6. Develop Solutioning skills
The more experienced you are the more you will be asked to give solutions for requirements and no solution is good or bad, these questions are given to look at your thought process. if you are an experienced professionals start developing mental models and thinking in patterns for solving requirements. You do this by reading case studies, reference architectures, and blogs.
7. You don’t know everything
Don’t pick candidates on just one thing that you implemented in your project, had the highest votes on StackOverflow, and expect every candidate to know that problem and solution. You don’t need to know everything or the candidate, you shouldn’t be judging a candidate on one question alone.
8. Treat the interviewee with respect
Interviewing doesn’t mean you have to disrespect if the candidate doesn’t know something. Don’t be arrogant or show an attitude towards the candidate. It’s no place to show your knowledge or prove that you are the best, it’s to have a mutually respectful discussion to see if the candidate can fit for a role that you have.
9. Test the depth of candidate knowledge
But don’t reject if he/she cant respond at some level, use that to get a sense of how depth can candidate can go that gives away his ability and attitude to know the things and not just copy/paste StackOverflow solution.
Early in my career, I was tested to such a depth, I finally have to say I don’t know the answer to avoid going to the next level and that was one of the best discussions I had. The interviewer knows that I did it on purpose but he selected me anyway.
10. Provide feedback only if the candidate asks
Don’t give general feedback, most of the candidates know what they lack, provide feedback only if asked and be specific.
11. Ask checklist from the hiring manager
It helps to know the questions and expected answer. Get to know about the technology a bit, Trust me it will help you a ton of time in getting quality profiles. Also, talk to candidates tell them what is expected of them from the interview, what kind of technical questions will be asked, prep them to get prepared to show their best version in the interview.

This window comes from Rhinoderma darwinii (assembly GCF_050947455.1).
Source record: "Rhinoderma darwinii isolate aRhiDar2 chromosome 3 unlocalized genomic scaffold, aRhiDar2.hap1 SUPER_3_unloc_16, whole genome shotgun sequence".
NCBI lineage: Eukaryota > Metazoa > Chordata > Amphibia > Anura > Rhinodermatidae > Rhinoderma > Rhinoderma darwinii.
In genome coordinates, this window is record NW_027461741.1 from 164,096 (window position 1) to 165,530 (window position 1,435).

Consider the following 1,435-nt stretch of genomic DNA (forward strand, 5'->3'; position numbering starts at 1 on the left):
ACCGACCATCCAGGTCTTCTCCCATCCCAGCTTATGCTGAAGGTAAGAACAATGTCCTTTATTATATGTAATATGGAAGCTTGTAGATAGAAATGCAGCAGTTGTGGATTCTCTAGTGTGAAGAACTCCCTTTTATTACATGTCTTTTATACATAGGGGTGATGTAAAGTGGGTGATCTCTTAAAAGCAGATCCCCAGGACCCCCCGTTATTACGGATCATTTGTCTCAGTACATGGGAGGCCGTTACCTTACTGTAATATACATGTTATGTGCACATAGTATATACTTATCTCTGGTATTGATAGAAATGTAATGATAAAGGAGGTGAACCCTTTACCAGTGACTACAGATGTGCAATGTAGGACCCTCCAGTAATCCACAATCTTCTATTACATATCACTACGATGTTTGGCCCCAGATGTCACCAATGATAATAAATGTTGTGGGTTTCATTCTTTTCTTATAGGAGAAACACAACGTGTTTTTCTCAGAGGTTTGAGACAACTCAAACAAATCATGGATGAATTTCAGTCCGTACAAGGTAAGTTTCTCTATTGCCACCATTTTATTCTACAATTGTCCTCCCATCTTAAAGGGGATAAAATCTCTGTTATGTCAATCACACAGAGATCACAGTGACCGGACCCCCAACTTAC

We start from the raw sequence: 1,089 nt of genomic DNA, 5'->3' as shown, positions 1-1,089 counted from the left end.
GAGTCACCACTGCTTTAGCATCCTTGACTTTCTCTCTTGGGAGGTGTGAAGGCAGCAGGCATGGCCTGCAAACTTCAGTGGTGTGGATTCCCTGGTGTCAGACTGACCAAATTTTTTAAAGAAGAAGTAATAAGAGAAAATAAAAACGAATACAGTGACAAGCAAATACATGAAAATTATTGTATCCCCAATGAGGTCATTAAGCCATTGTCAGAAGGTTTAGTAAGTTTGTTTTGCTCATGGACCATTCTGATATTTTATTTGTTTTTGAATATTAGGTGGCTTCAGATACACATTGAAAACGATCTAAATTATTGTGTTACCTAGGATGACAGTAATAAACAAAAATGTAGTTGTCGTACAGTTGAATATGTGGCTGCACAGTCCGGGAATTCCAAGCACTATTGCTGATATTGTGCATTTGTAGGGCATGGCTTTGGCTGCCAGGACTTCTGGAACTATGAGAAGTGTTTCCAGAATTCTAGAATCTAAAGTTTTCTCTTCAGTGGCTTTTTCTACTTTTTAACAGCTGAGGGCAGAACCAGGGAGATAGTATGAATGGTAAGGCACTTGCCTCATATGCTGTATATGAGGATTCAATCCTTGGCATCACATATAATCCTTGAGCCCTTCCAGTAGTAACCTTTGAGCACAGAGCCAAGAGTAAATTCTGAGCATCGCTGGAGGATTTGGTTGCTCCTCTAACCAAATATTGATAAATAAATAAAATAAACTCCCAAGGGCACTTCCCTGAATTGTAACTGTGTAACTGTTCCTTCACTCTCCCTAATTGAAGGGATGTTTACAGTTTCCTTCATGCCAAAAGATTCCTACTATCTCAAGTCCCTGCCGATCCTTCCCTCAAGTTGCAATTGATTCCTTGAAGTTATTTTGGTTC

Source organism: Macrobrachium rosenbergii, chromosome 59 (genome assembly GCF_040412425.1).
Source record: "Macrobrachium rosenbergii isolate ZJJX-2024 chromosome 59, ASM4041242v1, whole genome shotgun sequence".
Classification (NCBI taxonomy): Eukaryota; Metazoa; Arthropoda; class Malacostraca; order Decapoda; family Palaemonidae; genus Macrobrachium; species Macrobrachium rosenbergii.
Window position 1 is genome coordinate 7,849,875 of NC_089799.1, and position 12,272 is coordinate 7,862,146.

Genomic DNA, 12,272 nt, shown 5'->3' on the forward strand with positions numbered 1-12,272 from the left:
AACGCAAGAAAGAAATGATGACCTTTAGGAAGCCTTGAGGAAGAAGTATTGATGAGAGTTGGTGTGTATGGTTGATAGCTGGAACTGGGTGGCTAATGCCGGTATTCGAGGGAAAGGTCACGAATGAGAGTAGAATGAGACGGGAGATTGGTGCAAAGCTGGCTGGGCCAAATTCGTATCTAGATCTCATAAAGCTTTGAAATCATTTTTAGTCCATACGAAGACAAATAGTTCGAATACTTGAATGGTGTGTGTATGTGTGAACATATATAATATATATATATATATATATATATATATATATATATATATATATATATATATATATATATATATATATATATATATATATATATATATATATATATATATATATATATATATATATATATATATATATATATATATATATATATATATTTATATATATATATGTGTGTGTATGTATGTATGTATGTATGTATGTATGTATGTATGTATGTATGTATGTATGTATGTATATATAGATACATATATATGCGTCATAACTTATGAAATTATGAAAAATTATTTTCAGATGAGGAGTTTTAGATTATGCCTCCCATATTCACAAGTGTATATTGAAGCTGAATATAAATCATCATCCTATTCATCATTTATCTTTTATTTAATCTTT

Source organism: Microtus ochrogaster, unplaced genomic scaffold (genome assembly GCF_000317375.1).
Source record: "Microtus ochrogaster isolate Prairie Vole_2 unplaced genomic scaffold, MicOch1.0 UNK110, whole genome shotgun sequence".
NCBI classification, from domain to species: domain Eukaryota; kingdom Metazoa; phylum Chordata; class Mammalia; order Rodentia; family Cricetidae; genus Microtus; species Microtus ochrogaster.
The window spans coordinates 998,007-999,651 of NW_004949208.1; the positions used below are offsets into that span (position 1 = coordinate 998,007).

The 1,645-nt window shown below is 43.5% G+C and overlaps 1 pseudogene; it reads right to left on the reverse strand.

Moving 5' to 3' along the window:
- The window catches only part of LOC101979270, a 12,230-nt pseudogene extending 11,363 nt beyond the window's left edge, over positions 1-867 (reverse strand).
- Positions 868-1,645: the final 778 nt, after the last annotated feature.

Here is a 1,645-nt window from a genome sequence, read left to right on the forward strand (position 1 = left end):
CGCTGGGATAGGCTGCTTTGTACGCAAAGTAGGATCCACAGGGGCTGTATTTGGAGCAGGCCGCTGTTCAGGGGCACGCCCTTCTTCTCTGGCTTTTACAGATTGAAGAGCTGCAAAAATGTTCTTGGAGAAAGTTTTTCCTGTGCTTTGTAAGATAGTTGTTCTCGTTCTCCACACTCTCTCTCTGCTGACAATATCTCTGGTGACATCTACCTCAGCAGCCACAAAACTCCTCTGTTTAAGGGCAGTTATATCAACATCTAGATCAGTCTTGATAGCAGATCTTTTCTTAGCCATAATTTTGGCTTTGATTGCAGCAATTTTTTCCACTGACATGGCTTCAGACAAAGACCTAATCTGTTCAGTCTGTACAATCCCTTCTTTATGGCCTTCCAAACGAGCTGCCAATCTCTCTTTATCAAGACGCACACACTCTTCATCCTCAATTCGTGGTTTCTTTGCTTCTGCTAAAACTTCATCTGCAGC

12. Don’t ignore profiles that don’t have all search criteria Or SEO keywords, on multiple occasions, I have seen the greater clarity in the CV, the more specific it is, the less number of tech stack the better candidate is.
13. Insist on having must have and good to have skills from hiring manager there are hundreds of tools no one will know everything
For hiring managers
14. Have clarity in the job description
Don’t just copy and paste from job boards, yes do use it as a base template but refine it, the more clarity you provide the better profiles recruitment teams can screen for you
15. Don’t expect superheroes who can do everything
We need to have a candidate who knows microservices, worked on all public clouds, knows big data, can talk to stakeholders, and is great at solutioning, develop the best infrastructure and security standards. you will wait forever and even when you find one why would they come and join you. Have clarity on what is a must and what is added advantage and look for learnability in the candidate and go with it.
PS: The longest CV I have seen a CV had 83 pages :-) don’t know if others have similar experience.